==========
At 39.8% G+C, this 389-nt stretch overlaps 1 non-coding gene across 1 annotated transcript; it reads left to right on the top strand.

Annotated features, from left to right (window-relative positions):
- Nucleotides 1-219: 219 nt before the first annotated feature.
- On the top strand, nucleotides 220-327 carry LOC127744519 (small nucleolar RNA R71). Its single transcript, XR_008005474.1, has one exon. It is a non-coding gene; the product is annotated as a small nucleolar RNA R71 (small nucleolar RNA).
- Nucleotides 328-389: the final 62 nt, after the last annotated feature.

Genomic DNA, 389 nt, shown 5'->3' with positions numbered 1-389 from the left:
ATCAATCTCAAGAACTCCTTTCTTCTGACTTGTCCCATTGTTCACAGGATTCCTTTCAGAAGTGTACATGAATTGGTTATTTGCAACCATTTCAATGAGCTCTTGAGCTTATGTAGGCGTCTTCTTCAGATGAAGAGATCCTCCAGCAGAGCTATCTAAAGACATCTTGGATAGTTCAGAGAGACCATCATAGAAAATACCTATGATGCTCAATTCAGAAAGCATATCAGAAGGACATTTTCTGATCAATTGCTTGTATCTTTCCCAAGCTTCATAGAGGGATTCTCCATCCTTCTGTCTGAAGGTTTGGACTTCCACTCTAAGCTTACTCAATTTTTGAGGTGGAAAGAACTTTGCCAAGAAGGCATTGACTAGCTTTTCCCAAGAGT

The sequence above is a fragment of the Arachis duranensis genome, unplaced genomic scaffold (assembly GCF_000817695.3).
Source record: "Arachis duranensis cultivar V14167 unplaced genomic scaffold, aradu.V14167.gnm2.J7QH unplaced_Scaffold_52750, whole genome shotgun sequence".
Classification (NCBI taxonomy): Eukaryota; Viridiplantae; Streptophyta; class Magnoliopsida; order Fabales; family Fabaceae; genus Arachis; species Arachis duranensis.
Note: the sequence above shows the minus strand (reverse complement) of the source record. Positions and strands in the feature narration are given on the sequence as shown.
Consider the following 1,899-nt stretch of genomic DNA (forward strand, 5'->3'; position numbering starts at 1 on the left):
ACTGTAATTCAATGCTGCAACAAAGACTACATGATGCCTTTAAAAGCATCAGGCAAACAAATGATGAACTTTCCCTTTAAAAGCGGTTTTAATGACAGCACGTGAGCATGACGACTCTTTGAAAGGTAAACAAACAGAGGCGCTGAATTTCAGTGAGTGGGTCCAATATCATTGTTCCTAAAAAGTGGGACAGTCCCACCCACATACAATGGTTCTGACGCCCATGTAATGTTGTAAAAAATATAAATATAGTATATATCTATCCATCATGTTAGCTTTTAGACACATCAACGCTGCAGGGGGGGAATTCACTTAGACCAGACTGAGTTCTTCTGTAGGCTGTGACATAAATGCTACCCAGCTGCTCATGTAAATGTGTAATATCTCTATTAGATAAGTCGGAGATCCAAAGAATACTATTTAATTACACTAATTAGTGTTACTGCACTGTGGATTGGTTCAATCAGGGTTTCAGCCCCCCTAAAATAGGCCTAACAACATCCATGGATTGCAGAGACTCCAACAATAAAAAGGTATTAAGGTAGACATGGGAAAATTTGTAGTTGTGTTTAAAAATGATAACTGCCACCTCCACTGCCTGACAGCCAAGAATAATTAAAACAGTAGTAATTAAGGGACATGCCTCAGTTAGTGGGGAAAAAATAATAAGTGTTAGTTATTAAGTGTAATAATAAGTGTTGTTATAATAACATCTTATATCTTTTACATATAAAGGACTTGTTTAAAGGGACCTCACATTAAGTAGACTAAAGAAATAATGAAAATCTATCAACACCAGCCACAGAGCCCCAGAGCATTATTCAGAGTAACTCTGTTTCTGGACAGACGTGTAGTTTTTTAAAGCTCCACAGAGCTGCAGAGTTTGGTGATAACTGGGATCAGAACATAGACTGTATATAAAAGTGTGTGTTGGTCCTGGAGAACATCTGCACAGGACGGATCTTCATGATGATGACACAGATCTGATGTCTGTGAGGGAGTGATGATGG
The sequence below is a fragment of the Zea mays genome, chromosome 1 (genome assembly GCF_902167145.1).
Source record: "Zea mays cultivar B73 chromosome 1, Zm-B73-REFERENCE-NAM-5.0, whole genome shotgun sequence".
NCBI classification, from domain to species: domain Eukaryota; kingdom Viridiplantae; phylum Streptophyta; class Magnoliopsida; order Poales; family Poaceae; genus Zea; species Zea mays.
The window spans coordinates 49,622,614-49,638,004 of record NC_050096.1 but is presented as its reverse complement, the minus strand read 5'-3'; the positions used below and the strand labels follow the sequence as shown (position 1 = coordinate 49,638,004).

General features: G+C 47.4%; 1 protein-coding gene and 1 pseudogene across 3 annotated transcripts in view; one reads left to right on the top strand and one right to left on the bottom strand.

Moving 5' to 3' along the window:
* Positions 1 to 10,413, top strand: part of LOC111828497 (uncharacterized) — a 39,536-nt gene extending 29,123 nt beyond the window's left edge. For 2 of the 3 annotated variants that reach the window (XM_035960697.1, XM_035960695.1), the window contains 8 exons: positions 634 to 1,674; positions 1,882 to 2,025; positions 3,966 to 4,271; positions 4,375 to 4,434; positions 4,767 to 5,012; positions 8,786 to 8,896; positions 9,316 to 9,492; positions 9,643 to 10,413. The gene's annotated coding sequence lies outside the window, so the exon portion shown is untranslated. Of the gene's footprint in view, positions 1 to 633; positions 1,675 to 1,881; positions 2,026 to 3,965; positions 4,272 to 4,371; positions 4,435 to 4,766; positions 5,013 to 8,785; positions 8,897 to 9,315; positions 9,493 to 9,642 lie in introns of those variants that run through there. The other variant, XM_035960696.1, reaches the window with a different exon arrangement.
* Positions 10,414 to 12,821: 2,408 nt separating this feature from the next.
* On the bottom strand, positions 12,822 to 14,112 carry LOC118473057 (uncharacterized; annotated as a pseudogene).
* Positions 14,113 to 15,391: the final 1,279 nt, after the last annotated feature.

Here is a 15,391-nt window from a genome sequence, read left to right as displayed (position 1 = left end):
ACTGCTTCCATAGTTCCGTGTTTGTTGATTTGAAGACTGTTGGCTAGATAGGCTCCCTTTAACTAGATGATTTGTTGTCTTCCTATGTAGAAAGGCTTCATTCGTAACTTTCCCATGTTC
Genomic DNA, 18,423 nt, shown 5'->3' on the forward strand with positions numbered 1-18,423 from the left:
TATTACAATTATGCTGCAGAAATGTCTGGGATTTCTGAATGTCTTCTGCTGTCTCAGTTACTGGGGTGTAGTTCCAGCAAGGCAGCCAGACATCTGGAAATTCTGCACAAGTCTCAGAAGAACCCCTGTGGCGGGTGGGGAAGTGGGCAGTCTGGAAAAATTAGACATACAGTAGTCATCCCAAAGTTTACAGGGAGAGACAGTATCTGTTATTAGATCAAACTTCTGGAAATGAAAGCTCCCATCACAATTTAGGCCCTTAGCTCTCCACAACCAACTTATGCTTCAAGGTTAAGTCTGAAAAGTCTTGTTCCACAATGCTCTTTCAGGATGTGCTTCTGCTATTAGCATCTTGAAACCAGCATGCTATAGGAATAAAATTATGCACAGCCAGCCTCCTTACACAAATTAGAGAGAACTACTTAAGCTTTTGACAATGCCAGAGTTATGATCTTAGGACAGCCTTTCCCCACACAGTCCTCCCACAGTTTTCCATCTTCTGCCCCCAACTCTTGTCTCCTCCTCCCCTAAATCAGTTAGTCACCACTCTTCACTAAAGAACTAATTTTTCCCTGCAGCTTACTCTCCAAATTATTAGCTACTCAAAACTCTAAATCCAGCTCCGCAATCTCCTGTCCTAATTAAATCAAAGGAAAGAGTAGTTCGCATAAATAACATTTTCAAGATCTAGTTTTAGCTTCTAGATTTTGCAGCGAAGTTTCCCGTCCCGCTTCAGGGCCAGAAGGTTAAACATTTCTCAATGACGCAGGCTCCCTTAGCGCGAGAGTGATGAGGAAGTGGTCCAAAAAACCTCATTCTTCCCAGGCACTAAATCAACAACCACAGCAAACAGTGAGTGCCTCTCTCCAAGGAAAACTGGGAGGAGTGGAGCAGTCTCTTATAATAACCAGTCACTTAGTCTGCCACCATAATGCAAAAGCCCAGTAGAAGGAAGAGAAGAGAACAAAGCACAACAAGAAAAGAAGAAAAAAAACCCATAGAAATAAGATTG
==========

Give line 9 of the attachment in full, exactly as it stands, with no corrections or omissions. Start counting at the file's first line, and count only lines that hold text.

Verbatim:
Source record: "Arachis duranensis cultivar V14167 unplaced genomic scaffold, aradu.V14167.gnm2.J7QH unplaced_Scaffold_52750, whole genome shotgun sequence".